Brien McMahon (Born October 6, 1903, Norwalk, Connecticut - d. July 28, 1952, Washington, D.C.) was born James O'Brien McMahon. McMahon was an American lawyer and politician who served in the United States Senate (as a Democrat from Connecticut) from 1945 to 1952. McMahon was a major figure in the establishment of the Atomic Energy Commission, through his authorship of the Atomic Energy Act of 1946 (the McMahon Act). McMahon served as chairman of the Special Committee on Atomic Energy, and the first chairman of the Joint Committee on Atomic Energy. McMahon was a key figure in the early years of atomic weapons development and an advocate for the civilian (rather than military) control of nuclear development in the USA.
McMahon was born James O'Brien McMahon in 1903 in Norwalk, CT. McMahon graduated Fordham University, New York City in 1924 and then Yale University Law School, New Haven, Connecticut in 1927. McMahon changed his name to Brien McMahon the same year as being admitted to the bar. McMahon began a practice in Norwalk and later served as a judge in the city. However, McMahon quickly resigned to become special assistant to the Attorney General of the United States in 1933. McMahon later served as United States Assistant Attorney General overseeing the Department of Justice's Criminal Division. Afterwards, he resumed his law practice for a brief while before being elected as a Democrat to the United States Senate in 1944. McMahon was reelected in 1950 and served until his death in Washington, D.C., 1952. McMahon is buried in St. Maryâ€™s Cemetery in Norwalk.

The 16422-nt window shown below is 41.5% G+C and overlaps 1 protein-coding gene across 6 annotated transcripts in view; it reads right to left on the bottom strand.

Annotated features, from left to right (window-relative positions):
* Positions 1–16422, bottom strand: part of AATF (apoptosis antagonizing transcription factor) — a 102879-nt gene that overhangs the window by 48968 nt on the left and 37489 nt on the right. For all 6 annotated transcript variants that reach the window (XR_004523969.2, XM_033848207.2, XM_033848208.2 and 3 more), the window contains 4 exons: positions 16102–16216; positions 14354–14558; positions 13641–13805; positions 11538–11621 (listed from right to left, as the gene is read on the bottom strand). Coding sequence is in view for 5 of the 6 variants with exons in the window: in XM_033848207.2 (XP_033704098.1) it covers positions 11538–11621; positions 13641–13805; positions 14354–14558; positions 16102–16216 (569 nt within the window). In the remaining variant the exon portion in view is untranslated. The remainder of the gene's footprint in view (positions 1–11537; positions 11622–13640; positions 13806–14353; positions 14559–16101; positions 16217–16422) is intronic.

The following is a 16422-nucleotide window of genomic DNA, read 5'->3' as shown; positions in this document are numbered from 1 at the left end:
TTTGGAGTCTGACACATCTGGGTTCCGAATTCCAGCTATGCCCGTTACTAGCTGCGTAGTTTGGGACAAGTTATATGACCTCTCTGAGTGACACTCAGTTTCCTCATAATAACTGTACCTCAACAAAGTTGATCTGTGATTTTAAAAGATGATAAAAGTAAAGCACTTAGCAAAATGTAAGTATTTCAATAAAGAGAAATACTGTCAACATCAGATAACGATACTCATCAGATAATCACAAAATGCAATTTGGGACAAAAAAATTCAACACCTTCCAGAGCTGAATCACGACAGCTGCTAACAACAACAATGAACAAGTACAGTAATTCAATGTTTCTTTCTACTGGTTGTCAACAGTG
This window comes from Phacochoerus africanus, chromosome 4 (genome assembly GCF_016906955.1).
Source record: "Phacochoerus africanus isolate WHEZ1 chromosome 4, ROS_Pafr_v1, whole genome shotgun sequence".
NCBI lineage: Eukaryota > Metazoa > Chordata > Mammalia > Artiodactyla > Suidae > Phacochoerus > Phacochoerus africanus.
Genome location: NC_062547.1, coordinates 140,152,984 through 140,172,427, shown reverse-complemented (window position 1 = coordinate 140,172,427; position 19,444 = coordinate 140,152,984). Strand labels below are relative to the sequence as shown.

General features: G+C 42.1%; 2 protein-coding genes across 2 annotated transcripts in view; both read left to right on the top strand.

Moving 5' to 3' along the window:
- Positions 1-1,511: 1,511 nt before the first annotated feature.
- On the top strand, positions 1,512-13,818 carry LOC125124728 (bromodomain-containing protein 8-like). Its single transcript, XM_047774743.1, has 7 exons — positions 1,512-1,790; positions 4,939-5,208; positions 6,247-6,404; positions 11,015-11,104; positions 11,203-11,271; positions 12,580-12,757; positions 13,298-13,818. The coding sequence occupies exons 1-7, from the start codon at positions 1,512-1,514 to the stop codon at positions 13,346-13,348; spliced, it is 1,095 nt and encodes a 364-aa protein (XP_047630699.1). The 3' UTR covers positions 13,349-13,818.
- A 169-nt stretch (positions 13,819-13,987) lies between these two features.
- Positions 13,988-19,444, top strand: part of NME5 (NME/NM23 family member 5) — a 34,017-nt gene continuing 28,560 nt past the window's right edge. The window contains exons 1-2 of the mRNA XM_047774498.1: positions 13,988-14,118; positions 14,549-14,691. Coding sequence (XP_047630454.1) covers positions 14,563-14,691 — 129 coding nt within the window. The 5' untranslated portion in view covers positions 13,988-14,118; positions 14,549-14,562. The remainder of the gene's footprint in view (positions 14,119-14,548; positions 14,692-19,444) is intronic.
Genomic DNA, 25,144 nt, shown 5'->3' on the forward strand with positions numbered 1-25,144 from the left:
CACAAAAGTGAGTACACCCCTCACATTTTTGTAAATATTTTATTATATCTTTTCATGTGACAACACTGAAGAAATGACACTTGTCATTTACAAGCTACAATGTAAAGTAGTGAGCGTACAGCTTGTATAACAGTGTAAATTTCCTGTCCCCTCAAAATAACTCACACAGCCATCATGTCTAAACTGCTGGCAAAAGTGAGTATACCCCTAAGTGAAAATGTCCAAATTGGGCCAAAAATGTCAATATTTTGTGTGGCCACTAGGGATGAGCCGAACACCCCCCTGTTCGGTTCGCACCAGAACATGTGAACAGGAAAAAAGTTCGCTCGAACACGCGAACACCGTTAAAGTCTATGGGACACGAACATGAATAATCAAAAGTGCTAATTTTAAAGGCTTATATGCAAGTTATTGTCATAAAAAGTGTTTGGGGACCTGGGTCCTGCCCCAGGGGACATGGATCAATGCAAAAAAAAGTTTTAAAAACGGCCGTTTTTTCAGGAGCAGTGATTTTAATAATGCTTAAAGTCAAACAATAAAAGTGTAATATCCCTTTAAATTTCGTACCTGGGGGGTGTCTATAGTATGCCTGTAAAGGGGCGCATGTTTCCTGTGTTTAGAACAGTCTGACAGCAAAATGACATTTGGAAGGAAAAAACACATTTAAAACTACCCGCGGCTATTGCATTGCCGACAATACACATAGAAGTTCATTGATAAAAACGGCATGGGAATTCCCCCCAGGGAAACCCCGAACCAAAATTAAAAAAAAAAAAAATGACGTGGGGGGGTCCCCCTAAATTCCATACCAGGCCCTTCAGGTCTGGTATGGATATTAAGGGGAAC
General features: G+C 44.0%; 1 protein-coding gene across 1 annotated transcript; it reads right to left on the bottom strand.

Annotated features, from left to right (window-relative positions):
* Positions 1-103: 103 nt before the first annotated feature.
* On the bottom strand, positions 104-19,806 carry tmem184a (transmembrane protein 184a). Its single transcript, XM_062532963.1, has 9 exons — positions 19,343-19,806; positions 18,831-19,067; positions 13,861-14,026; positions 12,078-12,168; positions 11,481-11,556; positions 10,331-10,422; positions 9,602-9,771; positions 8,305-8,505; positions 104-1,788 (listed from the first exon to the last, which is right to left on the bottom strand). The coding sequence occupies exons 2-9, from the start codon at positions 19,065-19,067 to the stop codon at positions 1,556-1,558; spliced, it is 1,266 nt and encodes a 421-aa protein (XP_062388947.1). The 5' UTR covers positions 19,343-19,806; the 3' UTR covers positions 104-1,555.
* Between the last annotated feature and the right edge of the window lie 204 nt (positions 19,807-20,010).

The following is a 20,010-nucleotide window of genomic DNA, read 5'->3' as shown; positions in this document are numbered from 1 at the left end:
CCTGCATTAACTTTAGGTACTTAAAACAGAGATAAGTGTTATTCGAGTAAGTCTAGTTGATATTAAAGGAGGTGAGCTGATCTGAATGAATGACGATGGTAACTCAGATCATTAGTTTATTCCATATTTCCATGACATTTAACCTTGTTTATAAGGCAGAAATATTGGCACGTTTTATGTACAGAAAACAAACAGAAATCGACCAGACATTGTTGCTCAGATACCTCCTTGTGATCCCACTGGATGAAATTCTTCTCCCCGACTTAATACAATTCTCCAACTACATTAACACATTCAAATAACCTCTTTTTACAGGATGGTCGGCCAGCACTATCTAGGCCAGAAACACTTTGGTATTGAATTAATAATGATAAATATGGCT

A commemorative stamp honoring Brien McMahon and his role in opening the way to peaceful uses of atomic energy was issued by the United States on July 28, 1962 at Norwalk, CT. The stamp features a portrait of McMahon facing a rendition of an atomic symbol.
Brien McMahon High School, in Norwalk, is named after him.